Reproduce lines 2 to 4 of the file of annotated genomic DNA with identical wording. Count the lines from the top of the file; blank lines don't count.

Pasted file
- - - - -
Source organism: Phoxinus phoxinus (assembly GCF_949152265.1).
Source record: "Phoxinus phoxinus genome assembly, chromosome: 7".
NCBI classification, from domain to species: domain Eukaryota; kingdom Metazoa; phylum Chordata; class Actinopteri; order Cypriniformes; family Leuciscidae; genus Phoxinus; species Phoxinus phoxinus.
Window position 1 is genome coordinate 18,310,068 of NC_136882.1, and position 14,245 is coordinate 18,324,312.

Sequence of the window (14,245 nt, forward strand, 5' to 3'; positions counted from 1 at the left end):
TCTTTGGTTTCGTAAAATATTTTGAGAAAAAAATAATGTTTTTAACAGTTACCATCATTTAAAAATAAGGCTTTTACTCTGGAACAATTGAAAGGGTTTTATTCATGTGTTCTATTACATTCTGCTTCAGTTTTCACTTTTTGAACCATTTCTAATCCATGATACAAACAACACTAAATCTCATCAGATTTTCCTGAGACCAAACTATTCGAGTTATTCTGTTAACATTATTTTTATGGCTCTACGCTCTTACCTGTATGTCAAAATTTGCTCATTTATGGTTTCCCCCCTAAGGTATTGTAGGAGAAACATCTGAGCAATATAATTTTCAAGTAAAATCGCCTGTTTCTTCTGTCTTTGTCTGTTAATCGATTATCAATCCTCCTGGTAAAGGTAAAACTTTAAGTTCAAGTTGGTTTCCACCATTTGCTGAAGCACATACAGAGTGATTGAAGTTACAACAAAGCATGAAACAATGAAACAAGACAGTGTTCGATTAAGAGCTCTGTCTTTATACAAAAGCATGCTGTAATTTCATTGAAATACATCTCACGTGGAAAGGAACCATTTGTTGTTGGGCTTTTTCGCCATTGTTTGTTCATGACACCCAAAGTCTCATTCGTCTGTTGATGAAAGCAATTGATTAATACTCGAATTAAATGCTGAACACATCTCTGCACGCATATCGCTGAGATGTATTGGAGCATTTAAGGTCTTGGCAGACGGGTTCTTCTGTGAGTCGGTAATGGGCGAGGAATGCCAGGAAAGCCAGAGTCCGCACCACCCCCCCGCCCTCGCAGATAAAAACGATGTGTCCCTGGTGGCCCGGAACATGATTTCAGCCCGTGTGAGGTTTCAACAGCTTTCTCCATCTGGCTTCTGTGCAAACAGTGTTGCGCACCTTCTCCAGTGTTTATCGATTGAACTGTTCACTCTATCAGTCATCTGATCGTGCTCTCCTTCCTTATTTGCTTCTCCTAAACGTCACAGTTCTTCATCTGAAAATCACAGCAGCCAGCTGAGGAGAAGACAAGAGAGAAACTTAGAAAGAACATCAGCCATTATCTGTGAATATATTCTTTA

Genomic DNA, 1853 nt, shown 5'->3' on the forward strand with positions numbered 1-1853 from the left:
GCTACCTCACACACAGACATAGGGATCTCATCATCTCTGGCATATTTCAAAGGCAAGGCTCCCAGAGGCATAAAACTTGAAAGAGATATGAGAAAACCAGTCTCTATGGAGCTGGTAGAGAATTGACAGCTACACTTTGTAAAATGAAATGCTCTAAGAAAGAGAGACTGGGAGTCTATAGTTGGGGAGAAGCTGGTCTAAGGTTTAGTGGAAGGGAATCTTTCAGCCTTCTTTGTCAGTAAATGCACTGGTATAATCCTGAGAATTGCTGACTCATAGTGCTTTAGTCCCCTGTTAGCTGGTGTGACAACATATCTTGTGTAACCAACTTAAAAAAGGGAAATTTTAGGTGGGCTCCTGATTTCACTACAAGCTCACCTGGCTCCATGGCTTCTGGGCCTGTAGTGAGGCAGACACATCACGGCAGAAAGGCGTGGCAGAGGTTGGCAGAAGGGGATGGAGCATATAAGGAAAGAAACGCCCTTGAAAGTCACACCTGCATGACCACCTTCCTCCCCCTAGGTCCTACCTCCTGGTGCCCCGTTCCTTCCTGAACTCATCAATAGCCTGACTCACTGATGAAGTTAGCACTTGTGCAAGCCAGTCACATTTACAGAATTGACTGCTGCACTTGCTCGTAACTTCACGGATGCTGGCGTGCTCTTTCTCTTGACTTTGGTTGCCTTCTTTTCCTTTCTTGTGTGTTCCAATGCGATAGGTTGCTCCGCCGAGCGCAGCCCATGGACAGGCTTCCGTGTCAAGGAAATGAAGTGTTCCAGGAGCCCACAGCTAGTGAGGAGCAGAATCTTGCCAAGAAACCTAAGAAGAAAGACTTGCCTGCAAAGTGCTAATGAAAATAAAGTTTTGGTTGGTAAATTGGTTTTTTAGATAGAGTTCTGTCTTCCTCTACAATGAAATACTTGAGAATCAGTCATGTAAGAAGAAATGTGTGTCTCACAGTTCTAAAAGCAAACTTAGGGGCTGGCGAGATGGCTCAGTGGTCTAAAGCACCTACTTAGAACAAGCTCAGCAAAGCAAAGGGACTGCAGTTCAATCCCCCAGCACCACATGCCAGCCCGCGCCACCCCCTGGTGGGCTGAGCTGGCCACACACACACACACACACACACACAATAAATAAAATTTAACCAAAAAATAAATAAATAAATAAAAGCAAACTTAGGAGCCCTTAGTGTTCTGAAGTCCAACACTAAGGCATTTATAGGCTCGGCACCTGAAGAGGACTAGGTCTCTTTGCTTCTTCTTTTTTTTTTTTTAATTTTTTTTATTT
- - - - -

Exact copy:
Source record: "Phoxinus phoxinus genome assembly, chromosome: 7".
NCBI classification, from domain to species: domain Eukaryota; kingdom Metazoa; phylum Chordata; class Actinopteri; order Cypriniformes; family Leuciscidae; genus Phoxinus; species Phoxinus phoxinus.
Window position 1 is genome coordinate 18,310,068 of NC_136882.1, and position 14,245 is coordinate 18,324,312.